“Why didn’t you introduce me as Queen of Eros? That woman is treating me no better than a peasant.”


James placed the piece of wood between her teeth. “All in due time, my lady. There may be ears in these walls.”

Nothing prepared Laura for the pain she felt when her wound was cleaned. She screamed as green goo met purple ooze, fizzed like soda, and burned like acid. James gave Laura a bear hug, tenderly stroking the back of her head. As Elise swiped the leg a second time, Laura howled louder.

“That should do it. All done, Laura,” Elise smiled, trying to sound sorry for causing her
pain. Elise rose from the floor, turning her back to leave the cabin, but James’ abrupt manner stopped her.

“Get a switch,” he said, standing and grabbing Elise’s arm.
Elise stared in disbelief, unsure of what she heard.

“Obey me at once, Elise,” James repeated. ” Go!”

“All right,” she said, meekly. Elise moved quietly to the door. She pulled a switch from the nearby tree across from the window. Before she came back inside, she removed the leaves from the long, thin vine. Elise’s hand shook as she handed the switch to James, then went to sit in a corner by the bed, staring out the window, face pale.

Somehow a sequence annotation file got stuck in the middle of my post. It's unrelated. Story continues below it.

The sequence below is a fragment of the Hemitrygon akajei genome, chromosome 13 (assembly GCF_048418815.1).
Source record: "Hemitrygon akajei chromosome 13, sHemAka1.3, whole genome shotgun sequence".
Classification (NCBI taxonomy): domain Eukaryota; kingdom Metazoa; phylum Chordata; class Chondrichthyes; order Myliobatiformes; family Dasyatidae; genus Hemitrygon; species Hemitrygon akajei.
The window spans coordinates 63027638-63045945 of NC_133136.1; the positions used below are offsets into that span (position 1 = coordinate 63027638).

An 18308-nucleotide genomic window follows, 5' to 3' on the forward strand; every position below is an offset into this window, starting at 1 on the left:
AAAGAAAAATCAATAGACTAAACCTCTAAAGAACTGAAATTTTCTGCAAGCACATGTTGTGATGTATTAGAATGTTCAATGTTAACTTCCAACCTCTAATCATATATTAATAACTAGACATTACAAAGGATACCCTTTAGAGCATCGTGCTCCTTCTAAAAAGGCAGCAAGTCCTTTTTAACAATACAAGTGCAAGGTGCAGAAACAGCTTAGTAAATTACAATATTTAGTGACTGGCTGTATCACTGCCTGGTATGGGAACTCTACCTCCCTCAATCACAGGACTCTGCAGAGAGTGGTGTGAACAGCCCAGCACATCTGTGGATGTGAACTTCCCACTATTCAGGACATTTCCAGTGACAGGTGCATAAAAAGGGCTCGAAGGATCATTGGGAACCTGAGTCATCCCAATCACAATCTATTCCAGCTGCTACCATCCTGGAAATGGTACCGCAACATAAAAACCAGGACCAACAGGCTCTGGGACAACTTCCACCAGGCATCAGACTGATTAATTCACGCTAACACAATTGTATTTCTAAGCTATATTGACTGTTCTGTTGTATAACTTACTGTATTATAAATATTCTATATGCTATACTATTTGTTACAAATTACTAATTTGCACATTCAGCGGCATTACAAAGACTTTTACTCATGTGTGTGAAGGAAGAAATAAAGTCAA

“Wh-What are you going to do?” Laura asked, sniveling. James put the switch on the washstand. He embraced Laura again, ignoring her question, as he pulled a leather pouch from his pocket.

“Drink this,” he soothed, putting the milk bladder to her lips.

Laura knew, from her readings of the Arthurian legends, what he held before her was a milk bladder filled with sleeping herbs. She wasn’t fooled by his manner. He wanted her knocked out so he could flog Elise. She pushed his hand away. “I don’t want that thing.”

James’s voice softened, as if he spoke to a stubborn child. “I made this just for you, Laura, my sweet. You’d hurt my feelings if you didn’t drink it. It’ll fill your empty tummy and make you feel better. It’s been twelve hours since you were fed,” he coaxed, lifting her to his lap.

She found herself unable to stop the next sentence as she continued gazing into James’s eyes. “W-Will you stay with me, until I fall asleep?”

“Of course,” he said, smiling, as he rubbed the nipple against her bottom lip. Laura willingly accepted the offering. “Good girl.”

Her sucking slowed as the potion in the warm, sweet liquid took hold. Laura jumped as Elise tripped over her feet, falling with a loud bang on the wooden floor as she tried to escape.